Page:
Billionaire Kumar Mangalam Birla, chairman of Aditya Birla Group (Photographer: Dhiraj Singh/Bloomberg)

Kumar Mangalam Birla Eyes India’s Stressed Assets 

Kumar Mangalam Birla plans to enter the asset reconstruction space as the head of $41-billion Aditya Birla Group finds it an attractive bet amid growing efforts to resolve bad loans.

“We’ve applied for a licence,” Birla said in an interview with BloombergQuint after the listing of Aditya Birla Capital Ltd. “This is a very good time to be entering the asset reconstruction space,” he said.

Birla was referring to the pile-up of bad loans, which have soared over Rs 8 lakh crore. The government has pushed for prompt resolution of these stressed assets, letting the Reserve Bank of India step in and speed up the process by recommending banks take companies to insolvency resolution. Banks in the past have shied away from resolution fearing they would have to take haircuts to sell the distressed businesses.

This makes an “attractive” proposition for Birla as “there is more supply in the market in the form of stressed assets than before”. He plans to leverage the Aditya Birla Group's experience in multiple businesses for turning around such companies.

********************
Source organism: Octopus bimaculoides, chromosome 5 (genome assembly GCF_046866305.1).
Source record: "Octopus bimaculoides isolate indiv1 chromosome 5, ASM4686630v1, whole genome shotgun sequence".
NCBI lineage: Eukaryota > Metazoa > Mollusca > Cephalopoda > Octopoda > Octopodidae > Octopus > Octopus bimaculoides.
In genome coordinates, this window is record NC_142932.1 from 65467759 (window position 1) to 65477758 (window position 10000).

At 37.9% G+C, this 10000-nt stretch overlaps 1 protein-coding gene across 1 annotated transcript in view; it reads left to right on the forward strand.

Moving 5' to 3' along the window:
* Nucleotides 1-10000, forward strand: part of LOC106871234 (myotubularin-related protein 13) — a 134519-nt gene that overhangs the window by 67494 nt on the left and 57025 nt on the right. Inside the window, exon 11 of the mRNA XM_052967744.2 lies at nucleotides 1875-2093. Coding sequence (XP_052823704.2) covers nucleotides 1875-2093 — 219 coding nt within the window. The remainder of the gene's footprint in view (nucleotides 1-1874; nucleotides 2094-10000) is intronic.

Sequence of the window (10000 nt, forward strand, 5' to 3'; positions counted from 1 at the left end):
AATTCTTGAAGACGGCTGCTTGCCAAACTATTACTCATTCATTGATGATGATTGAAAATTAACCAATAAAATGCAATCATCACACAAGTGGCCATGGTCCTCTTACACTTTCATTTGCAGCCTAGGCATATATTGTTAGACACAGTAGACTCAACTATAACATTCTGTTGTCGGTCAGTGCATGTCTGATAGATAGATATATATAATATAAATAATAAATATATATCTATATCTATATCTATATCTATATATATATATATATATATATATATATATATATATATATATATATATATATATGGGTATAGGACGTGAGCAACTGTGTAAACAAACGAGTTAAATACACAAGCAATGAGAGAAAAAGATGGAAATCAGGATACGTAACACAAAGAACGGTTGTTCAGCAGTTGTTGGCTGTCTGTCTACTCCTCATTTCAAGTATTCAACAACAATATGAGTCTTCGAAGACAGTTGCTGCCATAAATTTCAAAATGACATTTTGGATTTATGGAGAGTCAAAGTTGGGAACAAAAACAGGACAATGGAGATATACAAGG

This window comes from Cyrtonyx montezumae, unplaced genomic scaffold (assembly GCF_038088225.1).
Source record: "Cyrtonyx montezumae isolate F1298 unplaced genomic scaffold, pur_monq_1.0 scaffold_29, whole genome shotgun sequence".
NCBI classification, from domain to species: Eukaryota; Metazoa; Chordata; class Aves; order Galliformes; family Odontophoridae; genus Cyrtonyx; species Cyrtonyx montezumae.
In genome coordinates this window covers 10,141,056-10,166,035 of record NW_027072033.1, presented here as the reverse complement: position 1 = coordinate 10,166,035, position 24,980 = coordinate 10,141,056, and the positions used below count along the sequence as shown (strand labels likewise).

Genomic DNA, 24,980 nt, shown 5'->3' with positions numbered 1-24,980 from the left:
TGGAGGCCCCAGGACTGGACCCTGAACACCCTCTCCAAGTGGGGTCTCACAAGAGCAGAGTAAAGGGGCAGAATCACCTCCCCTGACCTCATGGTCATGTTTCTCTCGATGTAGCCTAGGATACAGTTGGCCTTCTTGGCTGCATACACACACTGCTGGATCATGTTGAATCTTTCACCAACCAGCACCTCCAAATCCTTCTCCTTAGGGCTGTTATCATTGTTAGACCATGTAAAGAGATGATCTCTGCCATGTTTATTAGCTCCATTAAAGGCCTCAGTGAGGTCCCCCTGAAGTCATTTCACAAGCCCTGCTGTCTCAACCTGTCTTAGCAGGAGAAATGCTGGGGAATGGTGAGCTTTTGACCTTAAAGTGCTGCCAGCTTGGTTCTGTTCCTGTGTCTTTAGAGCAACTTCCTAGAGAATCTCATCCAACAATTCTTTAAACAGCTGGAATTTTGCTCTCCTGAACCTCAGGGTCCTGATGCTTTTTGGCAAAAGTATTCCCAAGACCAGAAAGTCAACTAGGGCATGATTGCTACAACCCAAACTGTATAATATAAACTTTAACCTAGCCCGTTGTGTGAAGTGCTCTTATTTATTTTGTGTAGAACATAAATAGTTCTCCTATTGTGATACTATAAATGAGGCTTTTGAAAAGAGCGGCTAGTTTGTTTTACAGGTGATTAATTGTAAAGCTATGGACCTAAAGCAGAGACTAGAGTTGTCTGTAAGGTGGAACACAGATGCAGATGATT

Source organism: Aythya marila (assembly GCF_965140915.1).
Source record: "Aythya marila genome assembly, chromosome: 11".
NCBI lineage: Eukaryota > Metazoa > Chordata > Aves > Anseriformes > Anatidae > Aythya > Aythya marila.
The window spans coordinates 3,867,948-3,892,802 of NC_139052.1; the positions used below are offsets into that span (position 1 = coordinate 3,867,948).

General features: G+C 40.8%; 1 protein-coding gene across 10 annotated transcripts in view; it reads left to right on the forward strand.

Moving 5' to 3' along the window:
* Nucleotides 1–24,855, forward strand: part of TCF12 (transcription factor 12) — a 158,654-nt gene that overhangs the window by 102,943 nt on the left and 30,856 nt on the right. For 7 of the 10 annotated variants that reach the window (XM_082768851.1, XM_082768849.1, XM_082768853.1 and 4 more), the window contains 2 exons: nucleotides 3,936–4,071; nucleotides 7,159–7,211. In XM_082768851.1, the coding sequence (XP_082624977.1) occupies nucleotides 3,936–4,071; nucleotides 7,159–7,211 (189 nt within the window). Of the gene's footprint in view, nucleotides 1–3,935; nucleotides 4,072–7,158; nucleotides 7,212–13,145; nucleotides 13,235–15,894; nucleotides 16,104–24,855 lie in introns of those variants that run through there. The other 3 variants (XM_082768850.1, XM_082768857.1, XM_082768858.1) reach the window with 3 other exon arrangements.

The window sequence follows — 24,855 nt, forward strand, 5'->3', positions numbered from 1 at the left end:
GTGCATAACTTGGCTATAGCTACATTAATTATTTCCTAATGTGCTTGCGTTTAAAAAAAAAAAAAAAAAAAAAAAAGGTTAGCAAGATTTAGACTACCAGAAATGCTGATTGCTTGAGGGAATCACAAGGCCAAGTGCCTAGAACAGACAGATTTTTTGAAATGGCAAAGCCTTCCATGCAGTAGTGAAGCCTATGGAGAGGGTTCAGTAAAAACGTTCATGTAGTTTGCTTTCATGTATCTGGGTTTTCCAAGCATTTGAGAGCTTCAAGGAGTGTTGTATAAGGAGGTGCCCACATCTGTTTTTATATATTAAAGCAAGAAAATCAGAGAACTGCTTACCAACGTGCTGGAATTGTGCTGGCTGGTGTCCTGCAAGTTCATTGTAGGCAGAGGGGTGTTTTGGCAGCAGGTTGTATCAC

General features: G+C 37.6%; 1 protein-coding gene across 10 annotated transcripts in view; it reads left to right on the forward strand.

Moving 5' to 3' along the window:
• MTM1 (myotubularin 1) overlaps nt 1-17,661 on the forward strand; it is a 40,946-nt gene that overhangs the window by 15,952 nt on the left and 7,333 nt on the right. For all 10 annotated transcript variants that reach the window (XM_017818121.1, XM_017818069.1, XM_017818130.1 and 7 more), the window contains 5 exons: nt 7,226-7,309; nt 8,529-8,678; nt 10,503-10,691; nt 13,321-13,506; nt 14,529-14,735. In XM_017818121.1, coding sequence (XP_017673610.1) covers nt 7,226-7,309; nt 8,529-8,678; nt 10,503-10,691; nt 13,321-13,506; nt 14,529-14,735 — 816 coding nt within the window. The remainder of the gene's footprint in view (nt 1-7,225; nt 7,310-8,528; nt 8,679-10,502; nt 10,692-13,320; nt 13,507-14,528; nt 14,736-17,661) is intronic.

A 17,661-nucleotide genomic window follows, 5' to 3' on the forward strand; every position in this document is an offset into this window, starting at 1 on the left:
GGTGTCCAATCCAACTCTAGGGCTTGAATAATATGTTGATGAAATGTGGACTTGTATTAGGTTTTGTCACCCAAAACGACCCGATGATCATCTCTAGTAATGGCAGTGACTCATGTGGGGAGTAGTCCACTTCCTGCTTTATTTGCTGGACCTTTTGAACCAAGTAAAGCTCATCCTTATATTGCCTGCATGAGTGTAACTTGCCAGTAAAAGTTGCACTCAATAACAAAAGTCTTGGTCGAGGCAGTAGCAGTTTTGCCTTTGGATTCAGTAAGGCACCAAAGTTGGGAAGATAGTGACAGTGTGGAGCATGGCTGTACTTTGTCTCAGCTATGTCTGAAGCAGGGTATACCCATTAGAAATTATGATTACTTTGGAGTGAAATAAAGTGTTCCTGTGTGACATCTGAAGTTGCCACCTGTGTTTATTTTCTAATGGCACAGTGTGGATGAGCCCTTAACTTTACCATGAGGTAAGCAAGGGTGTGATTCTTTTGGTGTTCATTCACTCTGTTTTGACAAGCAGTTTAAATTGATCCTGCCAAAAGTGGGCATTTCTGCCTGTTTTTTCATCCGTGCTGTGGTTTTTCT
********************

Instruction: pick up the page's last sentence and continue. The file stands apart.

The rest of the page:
We have huge operating experience across sectors as a group which we’ll look to bring to this business as and when we do get into it.
Kumar Mangalam Birla, Chairman, Aditya Birla Group

Ajay Srinivasan, chief executive of Aditya Birla Capital Ltd., the company under which the business will be housed, said the group will bring a “very different play” to asset reconstruction which has traditionally focussed on creating value by selling assets. “We see that moving to operational turnarounds because people will be turning around actual businesses”, he added.

Besides that, there is now a greater need for cash to be deployed upfront in the ARC business, pointed out Srinivasan as he explained what drew the group to the business.

The Birla asset reconstruction company will be sector agnostic but will focus on smaller to medium enterprises rather than trying to turn around very large corporates or retail businesses, said Srinivasan. “We are not going to be doing very large deals,” he added.

The challenge for an ARC would be risk management, which Birla said he is cautious about. The quality of assets on that they build their books on will be “very important”, he added.

While plans are still at an early stage, Birla said the ARC could set up a strategic fund or a distressed fund. He also did not rule out a strategic partner who could bring in “appropriate funding”.